Technology: Throw The Books At 'Em

When Johnine Dugan started teaching grade school 29 years ago, she was the star of story time. But these days, she lets a computer do the work. A Web site,, reads--and displays--animated books like "50 Below Zero" by Robert Munsch, which Dugan shows on a TV screen. "It's just a better way for them to appreciate literature," says the second-grade teacher from Palos Park, Ill.

For kids who are learning how to read, nothing can replace an old-fashioned page turner. But now more book companies are trying to put the fun back in phonics with gadgets. This fall's lineup includes more books that are wired with sound chips or DVDs, and experts say some of the devices help kids improve reading comprehension by asking questions that prompt them to pay better attention. But they're not meant to replace regular reading, just to supplement it. "Every family library should have a mix to keep the kids involved," says Rosanne McManus, associate publisher at Reader's Digest Children's Publishing. Here's how the new pile stacks up.

Where's the remote? Fisher-Price and Scholastic have teamed up for "Read With Me DVD!" ($39.88;, for ages 3 to 7), which includes "Where the Wild Things Are" and a DVD-player remote. Your kid pops in the disc, and it will read him the story. Or he can give it a try with the words on the screen. But the big selling point is extra features that let readers pause to answer questions and keep busy after the story is over. (Who wouldn't try out a shimmy called the "Wild Rumpus"?) A handful of other titles, from "Miss Spider's Tea Party" to "Giraffes Can't Dance," will also be available ($14.99 each). Moral of the story: the kids read on their own--and Mom gets a break from the same old tale.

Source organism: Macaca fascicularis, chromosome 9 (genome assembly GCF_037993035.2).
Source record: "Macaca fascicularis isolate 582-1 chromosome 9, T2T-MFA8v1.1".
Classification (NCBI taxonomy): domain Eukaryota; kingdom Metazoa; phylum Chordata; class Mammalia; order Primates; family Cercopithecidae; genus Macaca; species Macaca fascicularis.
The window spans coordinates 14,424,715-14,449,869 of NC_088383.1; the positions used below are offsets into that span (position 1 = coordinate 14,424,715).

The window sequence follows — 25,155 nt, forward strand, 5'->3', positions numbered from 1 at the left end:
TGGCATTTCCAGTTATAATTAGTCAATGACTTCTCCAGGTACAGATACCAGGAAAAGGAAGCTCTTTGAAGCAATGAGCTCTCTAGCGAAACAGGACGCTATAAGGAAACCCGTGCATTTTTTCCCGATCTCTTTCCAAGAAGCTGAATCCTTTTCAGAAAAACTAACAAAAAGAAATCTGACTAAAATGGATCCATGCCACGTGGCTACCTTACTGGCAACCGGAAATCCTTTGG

I want more! Lots of paper books are also taking a page from kids' laptops and gadgets. "Technology is becoming less expensive, allowing us to increase our level of interactivity between the child and book," says Kerry Cunnion, executive vice president of sales at Publications International. The company's new line of books includes a title that lets kids sing along with a mike and another that scans prices as SpongeBob goes on a shopping spree ($14.99 to $21.99; pil But our favorite is "Dora's Number Games," an activity book with a built-in calculator that talks back to help you add and subtract.

Other books come with a DVD as a reward. "Elmo's Easy as ABC" ($15.99; follows the red puppet on a day of learning letters. The supplemental disc has songs from "Sesame Street." Moral of the story: "Moby Dick," it's not. But your child may start to think reading is fun.

What's next? Older readers will get wrapped up in Mattel's "Tangled Tales" ($24.99 at Toys "R" Us in September; 8 and up). It's like "Choose Your Own Adventure," but the story is printed on a deck of cards that go along with a talking unit. Sample entry: "Suddenly, the lights go out!" Do you reach for the keys, grab the flashlight or look for something useful in your bag? Make a choice, and the handheld tells you what numbered card to read next. Moral of the story: your kids decide.